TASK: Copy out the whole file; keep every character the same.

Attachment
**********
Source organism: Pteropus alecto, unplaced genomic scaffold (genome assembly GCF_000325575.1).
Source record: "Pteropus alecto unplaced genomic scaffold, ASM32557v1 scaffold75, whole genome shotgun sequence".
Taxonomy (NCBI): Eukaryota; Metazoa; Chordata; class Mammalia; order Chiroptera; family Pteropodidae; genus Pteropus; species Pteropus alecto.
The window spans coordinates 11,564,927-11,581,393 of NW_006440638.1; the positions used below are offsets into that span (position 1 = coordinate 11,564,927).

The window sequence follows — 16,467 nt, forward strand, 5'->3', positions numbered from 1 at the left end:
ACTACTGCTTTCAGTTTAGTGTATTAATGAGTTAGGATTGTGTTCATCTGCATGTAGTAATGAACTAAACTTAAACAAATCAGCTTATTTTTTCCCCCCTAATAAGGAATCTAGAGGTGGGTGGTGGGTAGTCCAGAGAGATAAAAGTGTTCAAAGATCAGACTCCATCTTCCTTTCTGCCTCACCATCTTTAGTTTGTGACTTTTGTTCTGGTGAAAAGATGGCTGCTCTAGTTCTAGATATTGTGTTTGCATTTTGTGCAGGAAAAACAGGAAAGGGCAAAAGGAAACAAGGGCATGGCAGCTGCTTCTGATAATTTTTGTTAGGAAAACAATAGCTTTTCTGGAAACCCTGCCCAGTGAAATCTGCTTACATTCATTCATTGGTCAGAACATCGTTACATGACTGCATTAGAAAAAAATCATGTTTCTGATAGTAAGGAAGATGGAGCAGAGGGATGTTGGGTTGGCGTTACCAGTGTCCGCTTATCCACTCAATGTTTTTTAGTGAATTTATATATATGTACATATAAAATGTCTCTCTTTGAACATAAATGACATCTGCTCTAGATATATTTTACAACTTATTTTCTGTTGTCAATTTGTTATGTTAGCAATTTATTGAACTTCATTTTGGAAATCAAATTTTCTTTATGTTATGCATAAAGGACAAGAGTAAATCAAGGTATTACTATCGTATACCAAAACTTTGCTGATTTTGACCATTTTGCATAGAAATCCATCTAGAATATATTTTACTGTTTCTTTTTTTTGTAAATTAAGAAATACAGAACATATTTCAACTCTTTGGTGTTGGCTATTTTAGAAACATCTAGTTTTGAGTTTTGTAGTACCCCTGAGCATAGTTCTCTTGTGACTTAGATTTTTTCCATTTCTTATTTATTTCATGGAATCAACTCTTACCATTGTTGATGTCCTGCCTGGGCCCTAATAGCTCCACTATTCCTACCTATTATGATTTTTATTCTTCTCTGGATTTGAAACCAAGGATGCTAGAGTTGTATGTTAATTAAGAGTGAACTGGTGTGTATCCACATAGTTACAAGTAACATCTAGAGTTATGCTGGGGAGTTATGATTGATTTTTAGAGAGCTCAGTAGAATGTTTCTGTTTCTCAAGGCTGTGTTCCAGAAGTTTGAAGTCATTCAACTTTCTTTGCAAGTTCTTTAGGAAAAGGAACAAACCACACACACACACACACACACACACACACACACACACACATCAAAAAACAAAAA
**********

Source organism: Pteropus alecto, unplaced genomic scaffold (genome assembly GCF_000325575.1).
Source record: "Pteropus alecto unplaced genomic scaffold, ASM32557v1 scaffold75, whole genome shotgun sequence".
Taxonomy (NCBI): Eukaryota; Metazoa; Chordata; class Mammalia; order Chiroptera; family Pteropodidae; genus Pteropus; species Pteropus alecto.
The window spans coordinates 11,564,927-11,581,393 of NW_006440638.1; the positions used below are offsets into that span (position 1 = coordinate 11,564,927).

The window sequence follows — 16,467 nt, forward strand, 5'->3', positions numbered from 1 at the left end:
ACTACTGCTTTCAGTTTAGTGTATTAATGAGTTAGGATTGTGTTCATCTGCATGTAGTAATGAACTAAACTTAAACAAATCAGCTTATTTTTTCCCCCCTAATAAGGAATCTAGAGGTGGGTGGTGGGTAGTCCAGAGAGATAAAAGTGTTCAAAGATCAGACTCCATCTTCCTTTCTGCCTCACCATCTTTAGTTTGTGACTTTTGTTCTGGTGAAAAGATGGCTGCTCTAGTTCTAGATATTGTGTTTGCATTTTGTGCAGGAAAAACAGGAAAGGGCAAAAGGAAACAAGGGCATGGCAGCTGCTTCTGATAATTTTTGTTAGGAAAACAATAGCTTTTCTGGAAACCCTGCCCAGTGAAATCTGCTTACATTCATTCATTGGTCAGAACATCGTTACATGACTGCATTAGAAAAAAATCATGTTTCTGATAGTAAGGAAGATGGAGCAGAGGGATGTTGGGTTGGCGTTACCAGTGTCCGCTTATCCACTCAATGTTTTTTAGTGAATTTATATATATGTACATATAAAATGTCTCTCTTTGAACATAAATGACATCTGCTCTAGATATATTTTACAACTTATTTTCTGTTGTCAATTTGTTATGTTAGCAATTTATTGAACTTCATTTTGGAAATCAAATTTTCTTTATGTTATGCATAAAGGACAAGAGTAAATCAAGGTATTACTATCGTATACCAAAACTTTGCTGATTTTGACCATTTTGCATAGAAATCCATCTAGAATATATTTTACTGTTTCTTTTTTTTGTAAATTAAGAAATACAGAACATATTTCAACTCTTTGGTGTTGGCTATTTTAGAAACATCTAGTTTTGAGTTTTGTAGTACCCCTGAGCATAGTTCTCTTGTGACTTAGATTTTTTCCATTTCTTATTTATTTCATGGAATCAACTCTTACCATTGTTGATGTCCTGCCTGGGCCCTAATAGCTCCACTATTCCTACCTATTATGATTTTTATTCTTCTCTGGATTTGAAACCAAGGATGCTAGAGTTGTATGTTAATTAAGAGTGAACTGGTGTGTATCCACATAGTTACAAGTAACATCTAGAGTTATGCTGGGGAGTTATGATTGATTTTTAGAGAGCTCAGTAGAATGTTTCTGTTTCTCAAGGCTGTGTTCCAGAAGTTTGAAGTCATTCAACTTTCTTTGCAAGTTCTTTAGGAAAAGGAACAAACCACACACACACACACACACACACACACACACACACACACATCAAAAAACAAAAA